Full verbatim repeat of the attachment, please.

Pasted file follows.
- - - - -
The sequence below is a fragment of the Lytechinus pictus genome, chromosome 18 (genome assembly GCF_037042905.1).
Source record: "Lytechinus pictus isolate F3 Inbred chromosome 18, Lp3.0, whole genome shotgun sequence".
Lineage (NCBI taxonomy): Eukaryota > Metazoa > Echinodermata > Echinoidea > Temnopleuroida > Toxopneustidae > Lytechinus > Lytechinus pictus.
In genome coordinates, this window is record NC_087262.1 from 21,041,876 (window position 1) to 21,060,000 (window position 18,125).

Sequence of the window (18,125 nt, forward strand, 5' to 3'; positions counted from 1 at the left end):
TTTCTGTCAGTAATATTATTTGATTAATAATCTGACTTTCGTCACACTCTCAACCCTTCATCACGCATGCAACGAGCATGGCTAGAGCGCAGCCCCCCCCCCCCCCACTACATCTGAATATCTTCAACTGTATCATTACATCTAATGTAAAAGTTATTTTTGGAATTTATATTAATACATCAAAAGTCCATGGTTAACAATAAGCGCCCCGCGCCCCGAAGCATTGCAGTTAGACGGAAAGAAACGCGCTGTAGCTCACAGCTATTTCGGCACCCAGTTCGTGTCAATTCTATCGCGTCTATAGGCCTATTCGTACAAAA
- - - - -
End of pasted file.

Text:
The sequence below is a fragment of the Lytechinus pictus genome, chromosome 18 (genome assembly GCF_037042905.1).
Source record: "Lytechinus pictus isolate F3 Inbred chromosome 18, Lp3.0, whole genome shotgun sequence".
Lineage (NCBI taxonomy): Eukaryota > Metazoa > Echinodermata > Echinoidea > Temnopleuroida > Toxopneustidae > Lytechinus > Lytechinus pictus.
In genome coordinates, this window is record NC_087262.1 from 21,041,876 (window position 1) to 21,060,000 (window position 18,125).

Sequence of the window (18,125 nt, forward strand, 5' to 3'; positions counted from 1 at the left end):
TTTCTGTCAGTAATATTATTTGATTAATAATCTGACTTTCGTCACACTCTCAACCCTTCATCACGCATGCAACGAGCATGGCTAGAGCGCAGCCCCCCCCCCCCCCACTACATCTGAATATCTTCAACTGTATCATTACATCTAATGTAAAAGTTATTTTTGGAATTTATATTAATACATCAAAAGTCCATGGTTAACAATAAGCGCCCCGCGCCCCGAAGCATTGCAGTTAGACGGAAAGAAACGCGCTGTAGCTCACAGCTATTTCGGCACCCAGTTCGTGTCAATTCTATCGCGTCTATAGGCCTATTCGTACAAAA